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Multiple Pathways – How "Why" Matters

Brian Levy's picture

Once upon a time, development seemed straightforward. Sound technical analysis identified what to do– and the rest followed. But experience has taught us that it is harder than that. As Shanta’s recent post signals, there are three competing camps – the ‘whats’, the ‘hows’ and the ‘whys’. I wonder, though, whether in clarifying the differences, we might be missing the chance to learn across these different perspectives?
Certainly, the differences are large. At one end are the old-time-religion ‘whats’, who confidently prescribe ‘best practices’ to help countries stay on the right path – and who sometimes turn to the ‘whys’  to identify  the political and institutional blockages to good policies.  At the other end, the ‘hows’ argue that every country is unique, that the crucial knowledge for shaping and implementing policy is local, and tend to be dismissive of  efforts (especially by outsiders) to analyze political and institutional obstacles.
My new book, Working with the Grain  tries to steer a middle ground.  The book explores a small number of alternative development pathways that are very different from  each other – with each characterized by a distinctive set of political and institutional incentives and constraints, and thus distinctive options for policymaking and implementation.

The first, more familiar, pathway is the ‘long route’ of the accountability triangle introduced in the 2004 World Development Report, which is organized into two links – ‘voice’ which links citizens to politicians, and thence to policymakers, and a ‘compact’ that links policymakers and service providers. Politicians and policymakers have to structure the ‘compact’ relationship so that it provides incentives for providers such as schoolteachers and doctors (their ‘agents’) to deliver services. In turn, citizens (as principals) need to exercise ‘voice’ over their agents (politicians and policymakers), through the ballot box and other means. Failures of ‘voice’ emerge as the underlying political constraint to achieving development results. So, as per Shanta’s post,  the key interventions are to strengthen voice. [Note, though, that the principal-agent pathway can also work if the principal is a developmentally-oriented authoritarian leader, as was the case in, say, South Korea from the early 1960s to mid-1980s.].
In many countries, however, the platform for a nested set of principal-agent relationships to function effectively is absent.  And historical experience tells us that it takes decades for a well-functioning long route to take root.  Instead, interactions are personalized, not anchored in rules that apply to all.  The discretionary conferral and withdrawal of favors is the glue which holds things together. Sometimes the outcome can be wholly predatory, driven by agreements to share the spoils among insiders. But at other times, personalized relationships can provide just enough stability for economic development to move forward, and democratic institutions to strengthen.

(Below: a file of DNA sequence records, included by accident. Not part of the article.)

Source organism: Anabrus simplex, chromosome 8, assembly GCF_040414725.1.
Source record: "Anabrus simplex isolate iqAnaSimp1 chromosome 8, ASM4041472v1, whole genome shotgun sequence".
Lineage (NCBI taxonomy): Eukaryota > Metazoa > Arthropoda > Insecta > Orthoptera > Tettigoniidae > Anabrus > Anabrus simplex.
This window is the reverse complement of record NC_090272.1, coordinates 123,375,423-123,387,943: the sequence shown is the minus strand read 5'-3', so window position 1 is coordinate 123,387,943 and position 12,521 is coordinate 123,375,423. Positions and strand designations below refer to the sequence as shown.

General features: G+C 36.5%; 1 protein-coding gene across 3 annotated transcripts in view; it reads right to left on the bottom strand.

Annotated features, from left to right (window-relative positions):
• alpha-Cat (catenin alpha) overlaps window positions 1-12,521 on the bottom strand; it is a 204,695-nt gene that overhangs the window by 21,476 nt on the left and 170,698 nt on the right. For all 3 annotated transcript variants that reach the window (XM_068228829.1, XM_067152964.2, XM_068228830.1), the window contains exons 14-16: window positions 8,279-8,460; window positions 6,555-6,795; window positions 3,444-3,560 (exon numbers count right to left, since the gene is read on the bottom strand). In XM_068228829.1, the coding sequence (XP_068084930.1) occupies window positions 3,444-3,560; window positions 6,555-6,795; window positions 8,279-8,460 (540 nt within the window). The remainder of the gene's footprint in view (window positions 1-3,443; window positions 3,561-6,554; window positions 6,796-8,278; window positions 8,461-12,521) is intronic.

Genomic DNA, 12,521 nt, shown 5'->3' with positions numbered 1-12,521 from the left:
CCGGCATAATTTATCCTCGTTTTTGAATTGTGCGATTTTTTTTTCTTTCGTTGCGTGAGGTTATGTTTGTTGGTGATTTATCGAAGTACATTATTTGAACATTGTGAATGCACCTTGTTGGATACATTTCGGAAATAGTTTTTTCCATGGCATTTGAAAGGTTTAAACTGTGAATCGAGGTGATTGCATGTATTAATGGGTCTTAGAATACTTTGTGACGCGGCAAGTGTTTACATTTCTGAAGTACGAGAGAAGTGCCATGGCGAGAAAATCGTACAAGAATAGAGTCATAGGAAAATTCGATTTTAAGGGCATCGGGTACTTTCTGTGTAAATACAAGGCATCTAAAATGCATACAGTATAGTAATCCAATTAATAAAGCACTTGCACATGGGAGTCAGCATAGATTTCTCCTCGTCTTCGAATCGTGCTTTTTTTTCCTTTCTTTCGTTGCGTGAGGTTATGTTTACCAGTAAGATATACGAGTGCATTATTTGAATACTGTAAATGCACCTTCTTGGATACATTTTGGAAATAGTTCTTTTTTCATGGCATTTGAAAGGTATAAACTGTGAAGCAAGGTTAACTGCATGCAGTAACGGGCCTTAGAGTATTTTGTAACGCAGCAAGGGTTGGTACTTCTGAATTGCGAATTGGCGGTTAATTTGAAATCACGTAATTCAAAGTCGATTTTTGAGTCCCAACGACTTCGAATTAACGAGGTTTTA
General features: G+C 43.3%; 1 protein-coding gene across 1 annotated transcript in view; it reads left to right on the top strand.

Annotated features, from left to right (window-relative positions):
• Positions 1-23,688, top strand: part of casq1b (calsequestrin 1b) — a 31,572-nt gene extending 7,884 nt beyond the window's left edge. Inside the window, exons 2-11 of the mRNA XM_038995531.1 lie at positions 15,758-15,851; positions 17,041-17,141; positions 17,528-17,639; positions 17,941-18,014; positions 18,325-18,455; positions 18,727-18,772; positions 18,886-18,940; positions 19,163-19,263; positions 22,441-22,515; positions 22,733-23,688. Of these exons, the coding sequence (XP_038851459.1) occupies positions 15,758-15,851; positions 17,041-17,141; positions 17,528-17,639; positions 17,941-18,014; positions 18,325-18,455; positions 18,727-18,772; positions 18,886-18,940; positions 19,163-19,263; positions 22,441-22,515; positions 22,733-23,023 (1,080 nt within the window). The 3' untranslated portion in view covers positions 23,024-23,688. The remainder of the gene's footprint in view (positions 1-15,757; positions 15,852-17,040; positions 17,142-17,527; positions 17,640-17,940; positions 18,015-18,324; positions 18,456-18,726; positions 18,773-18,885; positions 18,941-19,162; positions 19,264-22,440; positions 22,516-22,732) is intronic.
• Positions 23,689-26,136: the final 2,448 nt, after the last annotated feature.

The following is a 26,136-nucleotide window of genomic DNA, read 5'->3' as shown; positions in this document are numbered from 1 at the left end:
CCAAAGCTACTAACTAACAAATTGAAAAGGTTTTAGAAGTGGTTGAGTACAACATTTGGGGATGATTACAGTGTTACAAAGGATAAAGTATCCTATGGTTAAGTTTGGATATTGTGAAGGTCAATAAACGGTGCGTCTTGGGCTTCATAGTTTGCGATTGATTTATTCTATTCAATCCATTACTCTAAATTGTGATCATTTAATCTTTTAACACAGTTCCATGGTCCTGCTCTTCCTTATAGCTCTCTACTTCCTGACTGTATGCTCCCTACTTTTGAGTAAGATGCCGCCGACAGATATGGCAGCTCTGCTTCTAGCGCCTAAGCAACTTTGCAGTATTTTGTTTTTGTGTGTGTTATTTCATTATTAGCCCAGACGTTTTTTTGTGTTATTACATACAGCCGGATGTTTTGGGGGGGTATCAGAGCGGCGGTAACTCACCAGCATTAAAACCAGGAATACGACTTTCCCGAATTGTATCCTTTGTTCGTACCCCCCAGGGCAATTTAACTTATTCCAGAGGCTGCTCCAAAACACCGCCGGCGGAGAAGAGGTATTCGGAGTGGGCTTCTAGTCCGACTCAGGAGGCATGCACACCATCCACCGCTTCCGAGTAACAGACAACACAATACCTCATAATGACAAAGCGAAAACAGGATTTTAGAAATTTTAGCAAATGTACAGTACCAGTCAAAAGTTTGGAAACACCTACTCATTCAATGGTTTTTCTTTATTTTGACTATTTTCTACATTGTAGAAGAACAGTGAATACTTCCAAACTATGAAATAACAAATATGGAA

This brings us to the contrasting, second way of understanding a country’s political and institutional patterns – through the lens of ‘collective action’ among principals (to use Nobel-prize-winner Elinor Ostrom’s term).  In  contested governance settings, these can permit “islands of effectiveness” to thrive, even where the broader governance environment is difficult. For this to happen, two conditions must be met. The first is the familiar, ubiquitous  challenge of facilitating cooperation among participants to achieve joint benefits, in a way that limits the classic free rider and other moral hazard problems. The second, explored in depth in Working with the Grain,  is the ability to successfully trump predation.
All collective action initiatives have multiple interested stakeholders. Some are protagonists of the collective endeavor; others are predators who seek to capture for their own private purposes what the protagonists are seeking to build.  As I explored jointly with Michael Walton in a 2013 paper, the dynamics between predator and protagonist can play out in the many layers between top-levels of policymaking and the service provision front-line where rule-setting processes are likely to be contested, trade-offs between competing goals left unresolved, and agreements subject to weaknesses in both monitoring and sanctions.